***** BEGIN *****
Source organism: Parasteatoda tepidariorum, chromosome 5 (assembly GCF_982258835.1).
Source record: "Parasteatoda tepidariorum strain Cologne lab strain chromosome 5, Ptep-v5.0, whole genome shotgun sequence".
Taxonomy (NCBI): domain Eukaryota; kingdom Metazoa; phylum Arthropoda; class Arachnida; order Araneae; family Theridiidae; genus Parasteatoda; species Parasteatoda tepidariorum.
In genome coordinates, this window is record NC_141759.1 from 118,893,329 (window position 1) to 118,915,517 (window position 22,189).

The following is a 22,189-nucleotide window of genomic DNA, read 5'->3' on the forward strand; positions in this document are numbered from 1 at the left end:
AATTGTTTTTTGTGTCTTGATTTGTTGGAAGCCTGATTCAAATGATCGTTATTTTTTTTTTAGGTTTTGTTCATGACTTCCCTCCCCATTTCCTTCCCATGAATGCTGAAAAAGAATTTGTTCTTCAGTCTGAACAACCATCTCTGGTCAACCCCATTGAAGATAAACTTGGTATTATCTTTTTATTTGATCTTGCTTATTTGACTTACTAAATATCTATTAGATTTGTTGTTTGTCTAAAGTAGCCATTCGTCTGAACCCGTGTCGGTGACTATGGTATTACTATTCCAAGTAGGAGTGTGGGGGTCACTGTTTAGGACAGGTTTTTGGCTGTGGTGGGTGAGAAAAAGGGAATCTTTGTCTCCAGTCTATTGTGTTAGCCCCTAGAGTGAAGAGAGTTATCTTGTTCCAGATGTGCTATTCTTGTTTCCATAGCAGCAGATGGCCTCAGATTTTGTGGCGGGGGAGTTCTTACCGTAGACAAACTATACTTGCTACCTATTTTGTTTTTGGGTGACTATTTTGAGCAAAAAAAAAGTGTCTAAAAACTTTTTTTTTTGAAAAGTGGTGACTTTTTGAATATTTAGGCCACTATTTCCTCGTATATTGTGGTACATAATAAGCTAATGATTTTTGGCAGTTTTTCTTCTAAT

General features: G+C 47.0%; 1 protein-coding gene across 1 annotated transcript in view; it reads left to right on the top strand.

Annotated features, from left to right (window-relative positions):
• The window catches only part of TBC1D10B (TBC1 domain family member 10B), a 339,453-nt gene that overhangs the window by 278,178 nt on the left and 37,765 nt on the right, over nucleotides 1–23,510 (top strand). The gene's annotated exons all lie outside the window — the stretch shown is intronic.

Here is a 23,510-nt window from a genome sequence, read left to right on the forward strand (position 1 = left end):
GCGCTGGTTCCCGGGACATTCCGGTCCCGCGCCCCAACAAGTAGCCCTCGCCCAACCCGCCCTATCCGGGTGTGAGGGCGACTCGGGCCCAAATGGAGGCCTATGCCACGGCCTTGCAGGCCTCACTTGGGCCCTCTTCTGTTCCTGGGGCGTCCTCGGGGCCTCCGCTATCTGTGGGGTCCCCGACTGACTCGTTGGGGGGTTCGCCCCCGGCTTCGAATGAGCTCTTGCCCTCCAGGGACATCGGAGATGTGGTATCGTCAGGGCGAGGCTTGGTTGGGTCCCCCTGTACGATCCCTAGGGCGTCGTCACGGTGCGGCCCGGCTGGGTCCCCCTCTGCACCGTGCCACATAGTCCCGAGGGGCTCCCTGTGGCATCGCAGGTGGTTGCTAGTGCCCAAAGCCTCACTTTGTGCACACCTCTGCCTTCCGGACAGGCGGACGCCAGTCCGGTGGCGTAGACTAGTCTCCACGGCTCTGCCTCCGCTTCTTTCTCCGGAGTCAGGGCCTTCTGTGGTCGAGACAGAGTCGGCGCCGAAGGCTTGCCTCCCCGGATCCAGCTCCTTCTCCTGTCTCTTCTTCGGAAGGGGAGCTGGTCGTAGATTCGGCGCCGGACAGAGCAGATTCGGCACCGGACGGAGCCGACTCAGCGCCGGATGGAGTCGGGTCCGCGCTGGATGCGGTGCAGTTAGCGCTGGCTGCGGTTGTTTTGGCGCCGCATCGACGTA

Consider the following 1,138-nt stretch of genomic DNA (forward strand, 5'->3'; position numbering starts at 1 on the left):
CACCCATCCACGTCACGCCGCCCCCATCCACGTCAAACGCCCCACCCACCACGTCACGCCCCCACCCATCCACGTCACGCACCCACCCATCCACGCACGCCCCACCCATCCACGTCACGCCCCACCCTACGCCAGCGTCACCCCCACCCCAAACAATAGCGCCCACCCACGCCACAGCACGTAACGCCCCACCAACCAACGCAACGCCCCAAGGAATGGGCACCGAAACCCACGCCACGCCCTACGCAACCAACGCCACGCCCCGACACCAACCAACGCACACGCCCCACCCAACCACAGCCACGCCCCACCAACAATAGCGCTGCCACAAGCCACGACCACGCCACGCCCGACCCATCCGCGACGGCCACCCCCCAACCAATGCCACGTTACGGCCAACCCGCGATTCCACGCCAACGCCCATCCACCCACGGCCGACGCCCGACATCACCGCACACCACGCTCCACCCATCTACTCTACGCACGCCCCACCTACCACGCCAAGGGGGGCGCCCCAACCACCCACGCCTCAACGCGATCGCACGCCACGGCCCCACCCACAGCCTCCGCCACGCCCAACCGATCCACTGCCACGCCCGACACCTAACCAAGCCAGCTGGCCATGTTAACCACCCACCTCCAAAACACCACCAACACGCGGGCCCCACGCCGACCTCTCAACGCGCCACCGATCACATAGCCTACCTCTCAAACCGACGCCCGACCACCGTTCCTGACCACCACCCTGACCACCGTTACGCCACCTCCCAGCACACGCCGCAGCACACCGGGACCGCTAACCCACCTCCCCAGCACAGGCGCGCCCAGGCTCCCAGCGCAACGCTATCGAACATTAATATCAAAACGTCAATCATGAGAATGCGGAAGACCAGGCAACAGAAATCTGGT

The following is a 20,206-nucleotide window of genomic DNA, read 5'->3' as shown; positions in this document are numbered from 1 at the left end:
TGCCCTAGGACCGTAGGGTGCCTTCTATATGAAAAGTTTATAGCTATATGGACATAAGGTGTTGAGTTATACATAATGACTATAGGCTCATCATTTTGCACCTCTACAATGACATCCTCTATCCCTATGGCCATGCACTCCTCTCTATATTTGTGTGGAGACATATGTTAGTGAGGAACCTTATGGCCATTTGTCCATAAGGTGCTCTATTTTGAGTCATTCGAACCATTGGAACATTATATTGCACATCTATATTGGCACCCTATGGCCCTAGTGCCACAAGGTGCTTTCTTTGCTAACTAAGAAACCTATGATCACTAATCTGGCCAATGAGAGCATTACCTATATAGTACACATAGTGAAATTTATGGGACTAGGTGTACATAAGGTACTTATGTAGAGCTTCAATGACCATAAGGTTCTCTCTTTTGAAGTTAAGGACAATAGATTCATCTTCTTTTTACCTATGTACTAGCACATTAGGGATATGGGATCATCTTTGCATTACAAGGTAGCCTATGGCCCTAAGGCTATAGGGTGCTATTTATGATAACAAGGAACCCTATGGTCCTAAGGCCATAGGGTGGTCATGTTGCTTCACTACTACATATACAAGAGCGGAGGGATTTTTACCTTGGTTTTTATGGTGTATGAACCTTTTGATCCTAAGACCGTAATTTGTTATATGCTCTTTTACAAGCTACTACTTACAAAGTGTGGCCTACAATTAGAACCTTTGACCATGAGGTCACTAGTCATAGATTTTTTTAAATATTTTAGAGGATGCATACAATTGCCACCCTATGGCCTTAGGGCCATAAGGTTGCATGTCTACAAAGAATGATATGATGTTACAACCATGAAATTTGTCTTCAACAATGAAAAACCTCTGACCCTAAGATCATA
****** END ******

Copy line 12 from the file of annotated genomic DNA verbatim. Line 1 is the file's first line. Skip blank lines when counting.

Consider the following 1,138-nt stretch of genomic DNA (forward strand, 5'->3'; position numbering starts at 1 on the left):